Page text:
The second moved forward on the left of the plank road, in support of a battery stationed there, and which was drawing a tremendous fire upon the troops on both sides of the road. Down the gentle slope the brigade marched, over and under the tangled shrubbery and dwarf sapplings, while a withering fire was being poured into them by as yet an unseen enemy. Men fell here and there, officers urging ion their commands and ordering them to ìhold their fire.î When near the lower end of the declivity, the shock came. Just in front of us, and not forty yards away, lay the enemy. The long line of blue could be seen under the ascending smoke of thousands of rifles; the red flashes of their guns seemed to blaze in our very faces. Now the battle was on in earnest. The roar of Kershawís guns mingled with those of the enemy. Longstreet had met his old antagonist of Round Top, Hancock, the Northern hero, of Gettysburg. The roar of the small arms, mingled with the thunder of the cannon that Longstreet had brought forward, echoed and re-echoed up and down the little valley, but never to die away, for new troops were being put rapidly in action to the right and left of us. Men rolled and writhed in their last death struggle; wounded men groped their way to the rear, being blinded by the stifling smoke. All commands were drowned in this terrible din of battleóthe earth and elements shook and trembled with the deadly shock of combat. Regiments were left without commanders; companies, without officers. The gallant Colonel Gaillard, of the Second, had fallen. The intrepid young Colonel of the Third, J.D. Nance, had already died in the lead of his regiment. The commander of the Seventh, Captain Goggans, was wounded. Colonel John D. Kennedy, commanding the brigade, had left the field, disabled from further service for the day.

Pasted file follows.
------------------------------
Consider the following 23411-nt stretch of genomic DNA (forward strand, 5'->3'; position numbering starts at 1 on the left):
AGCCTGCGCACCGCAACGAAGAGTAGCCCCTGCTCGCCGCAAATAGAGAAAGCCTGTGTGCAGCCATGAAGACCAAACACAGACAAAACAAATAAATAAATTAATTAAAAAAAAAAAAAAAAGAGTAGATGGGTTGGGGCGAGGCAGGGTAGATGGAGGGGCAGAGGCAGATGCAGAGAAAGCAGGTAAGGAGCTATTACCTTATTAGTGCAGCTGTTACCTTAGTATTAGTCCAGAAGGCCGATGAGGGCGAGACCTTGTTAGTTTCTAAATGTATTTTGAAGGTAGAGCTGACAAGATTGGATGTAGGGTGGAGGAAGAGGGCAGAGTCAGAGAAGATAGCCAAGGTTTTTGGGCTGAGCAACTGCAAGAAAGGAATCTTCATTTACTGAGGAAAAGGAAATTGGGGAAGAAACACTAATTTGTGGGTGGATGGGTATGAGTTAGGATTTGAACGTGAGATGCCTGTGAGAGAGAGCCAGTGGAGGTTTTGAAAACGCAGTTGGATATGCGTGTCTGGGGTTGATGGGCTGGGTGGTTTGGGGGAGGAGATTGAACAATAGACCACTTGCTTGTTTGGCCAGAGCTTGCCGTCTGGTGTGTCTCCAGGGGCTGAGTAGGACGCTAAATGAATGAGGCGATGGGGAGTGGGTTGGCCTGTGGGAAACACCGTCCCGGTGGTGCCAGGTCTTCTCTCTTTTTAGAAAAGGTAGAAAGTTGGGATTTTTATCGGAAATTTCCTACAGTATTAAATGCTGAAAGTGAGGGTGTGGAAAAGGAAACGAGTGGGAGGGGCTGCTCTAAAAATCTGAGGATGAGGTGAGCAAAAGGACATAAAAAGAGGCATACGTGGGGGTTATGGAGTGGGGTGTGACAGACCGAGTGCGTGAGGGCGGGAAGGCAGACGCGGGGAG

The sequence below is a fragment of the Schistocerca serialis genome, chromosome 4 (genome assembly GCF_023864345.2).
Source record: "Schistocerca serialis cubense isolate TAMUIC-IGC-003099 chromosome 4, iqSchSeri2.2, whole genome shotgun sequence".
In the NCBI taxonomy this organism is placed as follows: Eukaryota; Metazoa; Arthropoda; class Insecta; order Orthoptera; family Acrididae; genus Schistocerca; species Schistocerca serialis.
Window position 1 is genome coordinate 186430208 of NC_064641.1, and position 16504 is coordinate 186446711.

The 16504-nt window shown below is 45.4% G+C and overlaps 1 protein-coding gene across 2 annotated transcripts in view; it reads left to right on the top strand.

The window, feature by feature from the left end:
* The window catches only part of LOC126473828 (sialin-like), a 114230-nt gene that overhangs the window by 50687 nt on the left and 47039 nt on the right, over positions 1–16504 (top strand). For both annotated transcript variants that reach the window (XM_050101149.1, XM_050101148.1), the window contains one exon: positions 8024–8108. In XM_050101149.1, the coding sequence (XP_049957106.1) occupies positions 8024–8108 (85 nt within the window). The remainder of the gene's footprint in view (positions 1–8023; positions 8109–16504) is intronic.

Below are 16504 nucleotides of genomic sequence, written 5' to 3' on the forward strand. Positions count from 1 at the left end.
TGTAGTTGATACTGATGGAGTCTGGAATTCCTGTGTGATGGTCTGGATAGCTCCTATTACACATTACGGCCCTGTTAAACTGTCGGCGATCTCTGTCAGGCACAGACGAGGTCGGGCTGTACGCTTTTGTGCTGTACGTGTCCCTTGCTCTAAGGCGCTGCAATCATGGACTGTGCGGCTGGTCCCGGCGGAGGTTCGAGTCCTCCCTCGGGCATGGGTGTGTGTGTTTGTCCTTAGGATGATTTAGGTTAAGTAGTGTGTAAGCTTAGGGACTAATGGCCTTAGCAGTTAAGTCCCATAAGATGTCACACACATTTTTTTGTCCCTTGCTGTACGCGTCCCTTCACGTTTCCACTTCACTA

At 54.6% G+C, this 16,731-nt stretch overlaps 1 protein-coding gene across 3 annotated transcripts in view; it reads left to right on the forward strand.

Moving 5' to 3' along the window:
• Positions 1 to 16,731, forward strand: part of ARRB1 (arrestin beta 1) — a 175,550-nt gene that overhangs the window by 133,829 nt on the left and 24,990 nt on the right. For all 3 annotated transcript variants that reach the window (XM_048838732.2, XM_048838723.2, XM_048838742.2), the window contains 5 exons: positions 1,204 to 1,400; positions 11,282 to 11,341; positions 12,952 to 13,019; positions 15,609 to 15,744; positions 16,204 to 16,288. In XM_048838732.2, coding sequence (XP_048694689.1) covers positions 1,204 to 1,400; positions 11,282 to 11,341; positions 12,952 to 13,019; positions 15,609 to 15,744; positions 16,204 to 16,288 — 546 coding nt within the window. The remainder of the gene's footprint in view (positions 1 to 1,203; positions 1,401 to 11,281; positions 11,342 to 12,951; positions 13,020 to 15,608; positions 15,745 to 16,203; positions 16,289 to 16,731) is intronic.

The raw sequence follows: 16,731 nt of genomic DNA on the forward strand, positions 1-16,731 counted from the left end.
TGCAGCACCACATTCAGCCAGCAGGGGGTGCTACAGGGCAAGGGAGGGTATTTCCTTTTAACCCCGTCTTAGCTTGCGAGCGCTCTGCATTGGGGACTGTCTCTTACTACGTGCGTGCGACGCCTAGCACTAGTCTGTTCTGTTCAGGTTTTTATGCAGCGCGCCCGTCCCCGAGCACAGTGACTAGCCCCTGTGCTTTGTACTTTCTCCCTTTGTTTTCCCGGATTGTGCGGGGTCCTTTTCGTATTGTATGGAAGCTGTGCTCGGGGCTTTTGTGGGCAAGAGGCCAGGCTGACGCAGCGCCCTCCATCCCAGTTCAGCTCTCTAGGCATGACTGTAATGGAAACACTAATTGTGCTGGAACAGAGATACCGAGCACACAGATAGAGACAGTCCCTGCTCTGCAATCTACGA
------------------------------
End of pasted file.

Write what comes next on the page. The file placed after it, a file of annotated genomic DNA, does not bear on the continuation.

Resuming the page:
Still the battle rolled on. It seemed for a time as if the whole Federal Army was upon usóso thick and fast came the death-dealing missiles. Our ranks were being decimated by the wounded and the dead, the little valley in the Wilderness becoming a veritable ìValley of Hennom.î The enemy held their position with a tenacity, born of desperation, while the confederates pressed them with that old-time Southern vigor and valor that no amount of courage could withstand. Both armies stood at extreme tension, and the cord must soon snap one way or the other, or it seemed as all would be annihilated, Longstreet seeing the desperate struggle in which Kershaw and Humphreys, on the right, and Hoodís old Texans, on the left, were now engaged, sought to relieve the pressure by a flank movement with such troops as he had at his disposal. R.H. Andersenís Division, of Hillís Corps had reported to him during the time Kershaw was in such deadly throes of battle. Four brigades, Woffordís, of Kershawís, and G.T. Andersonís, Mahoneís, and Davisí, of Andersonís Division, were ordered around on our right, to strike the left of Hancock But during this manoeuver the enemy gradually withdrew from our front, and Kershawís Brigade was relieved by Brattonís South Carolina Brigade. I quote here from Colonel Wallace, of the Second.